Mapping Latina/o Mobility, Agency, and Ideology in the World War II
Era Maggie Rivas-Rodriguez and B. V. Olguín
In the academy it is often said that all research is a reflection of the scholar’s own values, concerns, and obsessions. This certainly is true for this anthology, as most of the writers have a personal link to the topic: they are the sons and daughters, nieces and nephews, or grandchildren of Latina/o World War II–era military veterans and defense department workers. Yet beyond this shared legacy, the origination and inspiration for the essays in this book are as varied as the individual writers, whose case studies come from the family stories passed on through generations, boxes of family photos, and archived newspapers, as well as ongoing research projects for graduate school and monographs.
One of those starting points was the 2002 weeklong workshop in Austin, Texas, where the U.S. Latina & Latino World War II Oral History Project at the University of Texas at Austin brought together scholars from across the country. The goal of the workshop was to provide a foundation for research into Latina/os and World War II, as well as to stimulate scholarly use of the primary source materials that have been gathered by the oral history project since its foundation in 1999. A palpable excitement pervaded the fifth floor conference room on the University of Texas at Austin campus where we met daily for a week. The presenters, all experts on World War II–related matters, recognized the tremendous potential of investigating the Latina/o experience during World War II. They also knew that the interviews being recorded by the U.S. Latina & Latino World War II Oral History Project would provide the primary source material for future research projects. Presenters were assigned topics such as California and World War II or Latinas in World War II. Some of the presenters—Richard Griswold del Castillo, Dionicio Valdés, Joanne Rao Sánchez, Emilio Zamora, Silvia Álvarez Curbelo, Rea Ann Trotter, and Ricardo Ainslie—had written chapters for a previous book, Beyond the Latino World War II Hero: The Social and Political Legacy of a Generation. Others—Naomi Quiñonez and Erasmo Gamboa—had contributed to the project’s first book, Mexican Americans and World War II, which got its start from the inaugural two-day conference in Austin in 2000. Two of this anthology’s writers, both senior scholars, Félix Gutiérrez and Gary Mormino, also took part in that workshop. The complicated process of meditation and dialogue among intersecting networks of interlocutors illustrates the long-term conceptualization and planning required to bring to fruition a project such as this one. We thank all of those 2002 workshop presenters for their help in shaping this book.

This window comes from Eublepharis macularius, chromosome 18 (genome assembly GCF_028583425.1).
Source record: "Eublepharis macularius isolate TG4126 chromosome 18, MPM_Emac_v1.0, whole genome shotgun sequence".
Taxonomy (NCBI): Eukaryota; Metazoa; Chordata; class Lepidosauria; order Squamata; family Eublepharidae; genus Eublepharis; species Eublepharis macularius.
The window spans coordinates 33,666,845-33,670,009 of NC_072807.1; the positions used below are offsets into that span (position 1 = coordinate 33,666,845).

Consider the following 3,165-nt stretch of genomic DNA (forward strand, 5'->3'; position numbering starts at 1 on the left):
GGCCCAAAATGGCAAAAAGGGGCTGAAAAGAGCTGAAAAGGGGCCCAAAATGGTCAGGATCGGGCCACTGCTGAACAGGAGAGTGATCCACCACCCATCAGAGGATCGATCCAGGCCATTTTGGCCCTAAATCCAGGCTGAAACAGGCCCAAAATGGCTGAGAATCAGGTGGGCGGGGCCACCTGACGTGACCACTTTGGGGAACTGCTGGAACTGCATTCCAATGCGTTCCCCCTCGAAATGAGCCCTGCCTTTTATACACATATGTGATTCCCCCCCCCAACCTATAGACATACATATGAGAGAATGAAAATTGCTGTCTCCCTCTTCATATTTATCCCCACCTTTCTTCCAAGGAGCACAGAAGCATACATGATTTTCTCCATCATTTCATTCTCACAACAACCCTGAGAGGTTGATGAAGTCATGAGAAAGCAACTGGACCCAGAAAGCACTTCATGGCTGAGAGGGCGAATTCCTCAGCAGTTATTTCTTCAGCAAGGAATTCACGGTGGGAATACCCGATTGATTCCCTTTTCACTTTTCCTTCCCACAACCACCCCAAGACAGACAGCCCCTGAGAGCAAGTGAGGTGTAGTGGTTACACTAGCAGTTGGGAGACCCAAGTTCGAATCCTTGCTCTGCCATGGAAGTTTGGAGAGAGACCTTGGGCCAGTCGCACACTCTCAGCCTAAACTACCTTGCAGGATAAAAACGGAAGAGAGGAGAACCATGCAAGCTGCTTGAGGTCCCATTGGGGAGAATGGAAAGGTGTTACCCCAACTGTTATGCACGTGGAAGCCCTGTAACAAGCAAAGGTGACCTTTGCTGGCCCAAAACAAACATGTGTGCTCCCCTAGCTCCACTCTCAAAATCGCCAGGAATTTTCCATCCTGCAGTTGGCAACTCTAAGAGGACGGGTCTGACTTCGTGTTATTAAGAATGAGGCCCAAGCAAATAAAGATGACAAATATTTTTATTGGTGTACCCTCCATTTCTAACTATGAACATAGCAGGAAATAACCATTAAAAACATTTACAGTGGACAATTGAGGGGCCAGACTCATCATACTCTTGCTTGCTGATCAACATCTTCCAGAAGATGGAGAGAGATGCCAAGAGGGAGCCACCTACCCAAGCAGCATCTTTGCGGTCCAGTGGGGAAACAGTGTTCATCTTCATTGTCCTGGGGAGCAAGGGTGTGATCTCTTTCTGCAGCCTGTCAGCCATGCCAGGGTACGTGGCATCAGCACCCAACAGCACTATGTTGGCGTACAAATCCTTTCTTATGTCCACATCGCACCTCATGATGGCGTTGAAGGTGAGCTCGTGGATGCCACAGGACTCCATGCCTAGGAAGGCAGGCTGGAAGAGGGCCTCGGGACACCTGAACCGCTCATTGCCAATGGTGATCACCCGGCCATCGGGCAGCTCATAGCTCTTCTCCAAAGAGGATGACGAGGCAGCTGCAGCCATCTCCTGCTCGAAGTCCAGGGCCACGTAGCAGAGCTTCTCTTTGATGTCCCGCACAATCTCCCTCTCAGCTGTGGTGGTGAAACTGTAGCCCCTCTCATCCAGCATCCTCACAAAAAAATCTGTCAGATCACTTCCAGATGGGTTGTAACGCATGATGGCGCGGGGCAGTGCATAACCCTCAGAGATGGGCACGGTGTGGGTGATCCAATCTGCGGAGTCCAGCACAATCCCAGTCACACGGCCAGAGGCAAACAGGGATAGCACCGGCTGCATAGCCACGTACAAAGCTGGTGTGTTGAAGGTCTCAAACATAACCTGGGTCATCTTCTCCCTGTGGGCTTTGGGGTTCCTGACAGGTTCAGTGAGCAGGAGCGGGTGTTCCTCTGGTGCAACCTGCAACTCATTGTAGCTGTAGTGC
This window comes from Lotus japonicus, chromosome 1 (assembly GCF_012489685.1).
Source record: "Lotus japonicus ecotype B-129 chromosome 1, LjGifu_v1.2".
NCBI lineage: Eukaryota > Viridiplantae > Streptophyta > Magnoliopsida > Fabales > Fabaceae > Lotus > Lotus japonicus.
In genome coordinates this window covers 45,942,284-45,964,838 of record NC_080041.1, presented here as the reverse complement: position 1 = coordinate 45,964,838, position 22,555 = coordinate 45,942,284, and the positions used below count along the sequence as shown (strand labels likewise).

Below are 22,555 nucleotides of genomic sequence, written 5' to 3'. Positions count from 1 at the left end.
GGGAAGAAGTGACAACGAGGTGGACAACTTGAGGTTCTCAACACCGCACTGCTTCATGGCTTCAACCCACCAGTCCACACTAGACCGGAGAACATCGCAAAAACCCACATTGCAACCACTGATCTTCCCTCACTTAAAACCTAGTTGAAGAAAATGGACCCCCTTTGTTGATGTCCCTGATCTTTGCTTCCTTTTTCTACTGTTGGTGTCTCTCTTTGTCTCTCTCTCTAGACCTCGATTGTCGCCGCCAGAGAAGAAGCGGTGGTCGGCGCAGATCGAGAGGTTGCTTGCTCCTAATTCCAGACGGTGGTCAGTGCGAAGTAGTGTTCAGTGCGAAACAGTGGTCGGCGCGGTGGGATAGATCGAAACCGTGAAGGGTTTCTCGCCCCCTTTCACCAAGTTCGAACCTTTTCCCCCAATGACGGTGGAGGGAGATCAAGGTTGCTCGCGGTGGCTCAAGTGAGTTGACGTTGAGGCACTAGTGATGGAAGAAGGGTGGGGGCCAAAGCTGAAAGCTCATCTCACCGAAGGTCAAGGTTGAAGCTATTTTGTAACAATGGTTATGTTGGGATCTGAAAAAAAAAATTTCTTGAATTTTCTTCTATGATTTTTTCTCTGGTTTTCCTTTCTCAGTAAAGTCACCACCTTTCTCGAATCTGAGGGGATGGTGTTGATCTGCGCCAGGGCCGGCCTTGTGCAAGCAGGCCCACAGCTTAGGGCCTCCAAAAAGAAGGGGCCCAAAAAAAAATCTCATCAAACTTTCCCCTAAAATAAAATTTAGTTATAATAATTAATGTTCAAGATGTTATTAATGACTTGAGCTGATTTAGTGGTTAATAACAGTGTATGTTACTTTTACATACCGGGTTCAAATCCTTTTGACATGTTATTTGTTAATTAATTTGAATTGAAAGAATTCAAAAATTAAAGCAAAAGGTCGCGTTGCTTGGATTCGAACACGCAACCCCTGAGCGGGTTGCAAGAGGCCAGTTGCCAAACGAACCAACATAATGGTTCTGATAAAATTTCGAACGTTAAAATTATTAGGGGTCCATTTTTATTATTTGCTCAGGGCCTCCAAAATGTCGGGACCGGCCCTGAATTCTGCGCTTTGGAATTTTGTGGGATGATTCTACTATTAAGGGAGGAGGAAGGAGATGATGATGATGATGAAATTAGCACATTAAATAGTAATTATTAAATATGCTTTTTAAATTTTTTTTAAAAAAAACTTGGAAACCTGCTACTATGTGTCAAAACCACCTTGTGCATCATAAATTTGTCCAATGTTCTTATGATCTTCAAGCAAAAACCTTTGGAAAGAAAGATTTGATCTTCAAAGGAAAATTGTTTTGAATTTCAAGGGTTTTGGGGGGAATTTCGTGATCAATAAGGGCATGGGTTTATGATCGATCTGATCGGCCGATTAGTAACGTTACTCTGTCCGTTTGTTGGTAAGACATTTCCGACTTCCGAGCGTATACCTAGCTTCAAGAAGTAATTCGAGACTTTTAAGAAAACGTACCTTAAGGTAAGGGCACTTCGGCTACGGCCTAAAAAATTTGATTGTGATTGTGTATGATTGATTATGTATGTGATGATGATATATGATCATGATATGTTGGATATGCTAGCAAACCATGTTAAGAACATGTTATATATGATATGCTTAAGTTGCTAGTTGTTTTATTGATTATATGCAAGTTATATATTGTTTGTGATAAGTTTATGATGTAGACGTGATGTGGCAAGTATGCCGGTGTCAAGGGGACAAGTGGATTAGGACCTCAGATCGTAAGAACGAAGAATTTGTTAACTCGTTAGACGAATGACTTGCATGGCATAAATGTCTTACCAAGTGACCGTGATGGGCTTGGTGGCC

Latina/os, World War II, and Beyond: The Past, Present, and Future of the Voces Oral History Project
This book marks another accomplishment: the evolution of the oral history work that is based on U.S. Latinas and Latinos. When the project was inaugurated in 1999, it focused exclusively on the World War II period, and we immediately were asked when we would include the Vietnam War. From the start, we conducted several Korean War–era interviews; there was a remarkable overlap between World War II and the Korean War since many interview subjects were veterans of both wars. The Vietnam War would require a major refocus that required resources beyond our means at that time. But in 2009 a major grant from the Institute for Museum and Library Services allowed us to expand the scope. As we finish this book, we are thinking ahead to similar research into Latina/os in the Korean and Vietnam War eras. With our expanded scope, the project has changed its name to the Voces Oral History Project (vocesoralhistoryproject.org). For consistency, in this book, all interviews from our collection, including those before the name change, are listed under the project’s new name.